The Quantum Pontiff

Collaborative Wikis and Research

Over at Machine Learning (Theory), the Learner points to a Scientific American article on Science 2.0 which discusses various efforts in bringing scientists into the 21st century, and scientists reluctance to openly discuss their research in progress in public forums. Sometimes I wonder what would happen if I started blogging about my own research. First of all, I’m pretty sure it would bore a large number of people into a deep comatose sleep from which they would never emerge. On the other hand, I’m not a very smart guy, so exposing my work to the vast power of the intertube’s collective neuron pool seems like a smart way to advance my own personal empire building, err… I mean research.

In a related note, I have recently started using a wiki not just for my group’s webpage (see here.) In addition, I have also started a different wiki where I am storying working papers for collaboration. By combining mediawiki with this extension I can put LaTeX documents on the wiki, and compile them from the browser to pdf. So far the system isn’t optimal, but I do like it. I keep the pages password protected, so no, I’m not open science-ing at all. But it is nice to have an online forum for sharing documents. The one thing I like about it, as opposed to a versioning software solution, is that it is always nicer to have the structure of a wiki and the ability to edit in the browser. The one real hangup is that because you just enter LaTeX into a regular wiki entry box, your text editor is basically pretty crippled (oh how I depend on you Mr. Syntax highlighter.) Another issue is offline use: it would be nice to be able to check out the entire document when needed.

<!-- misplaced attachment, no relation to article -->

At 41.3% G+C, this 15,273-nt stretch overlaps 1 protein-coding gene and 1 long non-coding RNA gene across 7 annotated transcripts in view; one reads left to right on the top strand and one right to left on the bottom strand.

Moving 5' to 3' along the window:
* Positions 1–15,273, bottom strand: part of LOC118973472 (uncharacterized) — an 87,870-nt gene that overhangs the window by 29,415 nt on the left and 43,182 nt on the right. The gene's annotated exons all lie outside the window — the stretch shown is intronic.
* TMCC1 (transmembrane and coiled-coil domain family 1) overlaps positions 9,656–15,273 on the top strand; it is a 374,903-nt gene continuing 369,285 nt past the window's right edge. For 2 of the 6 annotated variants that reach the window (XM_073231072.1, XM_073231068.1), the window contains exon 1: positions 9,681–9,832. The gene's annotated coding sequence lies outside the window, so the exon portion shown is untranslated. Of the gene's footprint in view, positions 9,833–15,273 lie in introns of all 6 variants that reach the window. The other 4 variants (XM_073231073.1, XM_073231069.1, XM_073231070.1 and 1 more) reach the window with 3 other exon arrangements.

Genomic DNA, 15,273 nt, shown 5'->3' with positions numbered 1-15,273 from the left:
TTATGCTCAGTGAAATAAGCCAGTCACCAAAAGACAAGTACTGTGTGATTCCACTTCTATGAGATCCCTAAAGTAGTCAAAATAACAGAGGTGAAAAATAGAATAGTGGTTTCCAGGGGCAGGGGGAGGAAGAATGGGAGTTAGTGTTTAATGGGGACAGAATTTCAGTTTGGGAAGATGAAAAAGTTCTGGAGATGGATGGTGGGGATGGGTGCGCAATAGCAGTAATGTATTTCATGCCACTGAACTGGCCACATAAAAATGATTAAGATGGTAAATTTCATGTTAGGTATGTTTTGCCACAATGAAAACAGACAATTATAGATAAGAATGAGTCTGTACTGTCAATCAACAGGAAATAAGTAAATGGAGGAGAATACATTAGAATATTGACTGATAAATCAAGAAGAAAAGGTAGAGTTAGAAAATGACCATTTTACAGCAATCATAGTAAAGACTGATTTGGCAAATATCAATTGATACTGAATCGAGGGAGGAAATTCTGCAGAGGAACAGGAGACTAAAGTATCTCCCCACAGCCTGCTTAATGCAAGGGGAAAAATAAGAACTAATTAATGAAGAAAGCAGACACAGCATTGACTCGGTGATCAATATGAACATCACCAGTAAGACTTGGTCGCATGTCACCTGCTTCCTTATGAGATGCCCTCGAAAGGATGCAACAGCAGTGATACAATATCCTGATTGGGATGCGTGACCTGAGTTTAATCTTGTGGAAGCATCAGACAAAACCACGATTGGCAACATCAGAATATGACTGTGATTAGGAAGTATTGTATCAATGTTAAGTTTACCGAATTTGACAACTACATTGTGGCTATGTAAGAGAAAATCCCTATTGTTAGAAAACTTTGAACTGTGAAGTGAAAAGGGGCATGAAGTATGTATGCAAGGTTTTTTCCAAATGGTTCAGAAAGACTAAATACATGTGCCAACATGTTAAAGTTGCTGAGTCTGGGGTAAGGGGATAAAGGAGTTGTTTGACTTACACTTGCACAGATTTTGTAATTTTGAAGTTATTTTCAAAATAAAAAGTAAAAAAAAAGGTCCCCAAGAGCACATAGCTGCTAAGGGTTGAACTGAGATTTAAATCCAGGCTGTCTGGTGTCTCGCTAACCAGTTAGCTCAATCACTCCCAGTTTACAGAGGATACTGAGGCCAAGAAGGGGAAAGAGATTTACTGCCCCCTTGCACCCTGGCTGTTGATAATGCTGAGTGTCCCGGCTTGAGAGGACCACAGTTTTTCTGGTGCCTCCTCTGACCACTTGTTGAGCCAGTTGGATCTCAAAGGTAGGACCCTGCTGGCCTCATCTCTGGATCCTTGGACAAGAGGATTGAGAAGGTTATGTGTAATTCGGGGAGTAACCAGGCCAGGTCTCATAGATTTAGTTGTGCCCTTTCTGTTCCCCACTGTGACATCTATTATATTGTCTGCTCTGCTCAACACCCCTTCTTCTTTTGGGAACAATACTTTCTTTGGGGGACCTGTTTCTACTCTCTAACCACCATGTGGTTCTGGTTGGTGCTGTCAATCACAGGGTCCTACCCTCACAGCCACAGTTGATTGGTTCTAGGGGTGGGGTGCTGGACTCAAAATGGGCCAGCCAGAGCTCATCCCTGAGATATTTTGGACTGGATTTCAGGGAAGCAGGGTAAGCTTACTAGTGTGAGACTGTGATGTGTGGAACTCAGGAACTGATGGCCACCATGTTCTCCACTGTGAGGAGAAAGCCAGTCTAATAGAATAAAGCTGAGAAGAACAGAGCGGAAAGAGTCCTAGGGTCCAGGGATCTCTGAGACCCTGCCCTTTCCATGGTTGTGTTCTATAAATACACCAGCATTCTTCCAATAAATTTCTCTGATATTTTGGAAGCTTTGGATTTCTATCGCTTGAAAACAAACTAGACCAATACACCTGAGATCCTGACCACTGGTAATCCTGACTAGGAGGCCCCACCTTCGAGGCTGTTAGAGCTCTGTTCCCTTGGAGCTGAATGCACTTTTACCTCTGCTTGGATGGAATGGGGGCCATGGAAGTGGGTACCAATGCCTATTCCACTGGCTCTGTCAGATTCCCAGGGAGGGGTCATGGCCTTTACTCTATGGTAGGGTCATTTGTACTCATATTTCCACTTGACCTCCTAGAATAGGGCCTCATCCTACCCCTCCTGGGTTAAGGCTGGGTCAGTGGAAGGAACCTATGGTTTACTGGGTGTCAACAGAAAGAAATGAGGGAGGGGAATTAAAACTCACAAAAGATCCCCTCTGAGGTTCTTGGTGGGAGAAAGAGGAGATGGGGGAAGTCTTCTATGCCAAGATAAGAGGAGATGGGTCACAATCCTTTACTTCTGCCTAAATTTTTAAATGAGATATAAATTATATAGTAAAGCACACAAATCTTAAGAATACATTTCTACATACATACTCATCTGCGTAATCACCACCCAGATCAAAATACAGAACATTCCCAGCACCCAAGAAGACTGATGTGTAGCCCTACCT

Okay, well back to the wiki to finish writing that grant.

Comments

  1. #1 Jacques Distler
    April 22, 2008

    The one real hangup is that because you just enter LaTeX into a regular wiki entry box, your text editor is basically pretty crippled

    Try this. Not only does it give you a more Wiki-like (Markdown, specifically) composition syntax, it exports to LaTeX with the click of a button.

    And it has other interesting features.

  2. #2 Ian Durham
    April 24, 2008

    I have actually considered trying to do something like this, partly because I have such an enormously difficult time finding people interested enough in my work to give it the time of day, let alone a thorough reading and critique (notwithstanding the one person who shall remain anonymous at this point, but who does read my papers fairly carefully). I’m not certain if it would help, though. Note that to some extent, Quantalk.org is aiming to do something similar to this via their open peer review (OPR) process.

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